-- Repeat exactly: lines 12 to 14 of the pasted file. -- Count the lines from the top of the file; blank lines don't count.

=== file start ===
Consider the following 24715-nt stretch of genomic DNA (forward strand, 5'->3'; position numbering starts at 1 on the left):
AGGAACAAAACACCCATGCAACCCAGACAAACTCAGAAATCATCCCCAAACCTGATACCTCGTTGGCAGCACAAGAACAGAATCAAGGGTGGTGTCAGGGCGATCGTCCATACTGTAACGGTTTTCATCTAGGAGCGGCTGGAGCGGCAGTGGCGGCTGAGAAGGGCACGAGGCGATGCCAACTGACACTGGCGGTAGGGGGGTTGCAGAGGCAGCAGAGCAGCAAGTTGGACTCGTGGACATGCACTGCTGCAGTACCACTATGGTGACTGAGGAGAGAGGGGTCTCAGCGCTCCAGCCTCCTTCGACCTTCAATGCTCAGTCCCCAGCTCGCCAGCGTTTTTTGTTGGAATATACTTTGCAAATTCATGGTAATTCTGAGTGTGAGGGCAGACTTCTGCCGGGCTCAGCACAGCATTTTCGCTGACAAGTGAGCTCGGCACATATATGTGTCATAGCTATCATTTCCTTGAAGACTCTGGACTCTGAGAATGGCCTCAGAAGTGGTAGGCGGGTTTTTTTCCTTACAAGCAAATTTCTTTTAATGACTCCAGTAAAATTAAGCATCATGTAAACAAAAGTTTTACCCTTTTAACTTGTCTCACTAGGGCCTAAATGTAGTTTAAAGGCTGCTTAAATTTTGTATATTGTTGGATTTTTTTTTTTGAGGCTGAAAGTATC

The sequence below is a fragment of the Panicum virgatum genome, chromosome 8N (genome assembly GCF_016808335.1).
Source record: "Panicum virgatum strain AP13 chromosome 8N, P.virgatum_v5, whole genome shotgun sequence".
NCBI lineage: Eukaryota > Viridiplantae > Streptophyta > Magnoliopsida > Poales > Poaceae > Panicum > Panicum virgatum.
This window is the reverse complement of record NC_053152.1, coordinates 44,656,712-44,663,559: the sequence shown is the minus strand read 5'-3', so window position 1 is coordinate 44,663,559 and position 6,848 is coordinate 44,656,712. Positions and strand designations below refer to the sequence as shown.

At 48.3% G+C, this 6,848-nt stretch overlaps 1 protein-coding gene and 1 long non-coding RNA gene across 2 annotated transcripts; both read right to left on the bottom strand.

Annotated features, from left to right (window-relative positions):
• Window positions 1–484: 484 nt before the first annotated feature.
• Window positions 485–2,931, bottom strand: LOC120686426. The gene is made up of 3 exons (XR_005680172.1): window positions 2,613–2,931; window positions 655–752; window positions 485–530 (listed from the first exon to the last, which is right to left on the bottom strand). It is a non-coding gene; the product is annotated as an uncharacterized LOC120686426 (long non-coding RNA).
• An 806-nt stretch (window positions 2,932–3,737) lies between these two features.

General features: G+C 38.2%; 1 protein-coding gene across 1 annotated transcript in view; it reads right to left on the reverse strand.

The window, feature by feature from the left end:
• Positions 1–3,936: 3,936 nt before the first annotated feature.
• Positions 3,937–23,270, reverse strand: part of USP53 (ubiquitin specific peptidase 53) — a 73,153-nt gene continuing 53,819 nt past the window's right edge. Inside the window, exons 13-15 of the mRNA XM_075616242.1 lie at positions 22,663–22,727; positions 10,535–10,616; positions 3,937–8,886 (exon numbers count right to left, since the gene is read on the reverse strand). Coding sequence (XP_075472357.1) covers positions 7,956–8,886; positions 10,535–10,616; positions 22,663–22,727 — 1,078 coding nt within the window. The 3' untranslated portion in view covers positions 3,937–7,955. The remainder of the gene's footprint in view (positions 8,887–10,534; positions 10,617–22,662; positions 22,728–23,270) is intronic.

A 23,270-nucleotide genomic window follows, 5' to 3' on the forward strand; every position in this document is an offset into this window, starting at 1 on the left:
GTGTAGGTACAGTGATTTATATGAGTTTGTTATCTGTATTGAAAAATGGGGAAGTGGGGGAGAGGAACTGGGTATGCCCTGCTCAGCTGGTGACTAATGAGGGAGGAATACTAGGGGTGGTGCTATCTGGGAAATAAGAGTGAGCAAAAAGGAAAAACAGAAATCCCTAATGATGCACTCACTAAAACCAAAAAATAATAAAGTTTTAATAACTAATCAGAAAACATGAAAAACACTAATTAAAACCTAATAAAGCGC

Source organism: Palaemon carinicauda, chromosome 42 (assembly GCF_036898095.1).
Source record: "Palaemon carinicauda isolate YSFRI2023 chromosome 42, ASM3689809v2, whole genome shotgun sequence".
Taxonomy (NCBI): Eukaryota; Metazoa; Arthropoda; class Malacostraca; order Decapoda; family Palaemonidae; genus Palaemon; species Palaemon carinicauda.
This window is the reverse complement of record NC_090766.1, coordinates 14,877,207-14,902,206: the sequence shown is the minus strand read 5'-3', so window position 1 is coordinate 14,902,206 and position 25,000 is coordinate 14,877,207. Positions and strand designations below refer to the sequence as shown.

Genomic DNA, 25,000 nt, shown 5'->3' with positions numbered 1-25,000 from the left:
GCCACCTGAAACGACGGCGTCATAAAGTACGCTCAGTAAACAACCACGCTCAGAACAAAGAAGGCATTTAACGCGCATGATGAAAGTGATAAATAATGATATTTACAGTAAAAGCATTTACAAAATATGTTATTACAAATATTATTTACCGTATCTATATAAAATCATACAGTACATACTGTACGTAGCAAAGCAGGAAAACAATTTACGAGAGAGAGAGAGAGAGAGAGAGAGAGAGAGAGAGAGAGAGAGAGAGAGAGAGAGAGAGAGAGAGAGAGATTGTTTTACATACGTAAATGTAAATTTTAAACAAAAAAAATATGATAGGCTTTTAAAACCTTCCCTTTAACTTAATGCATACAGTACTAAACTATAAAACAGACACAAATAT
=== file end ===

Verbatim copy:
General features: G+C 38.2%; 1 protein-coding gene across 1 annotated transcript in view; it reads right to left on the reverse strand.

The window, feature by feature from the left end:
• Positions 1–3,936: 3,936 nt before the first annotated feature.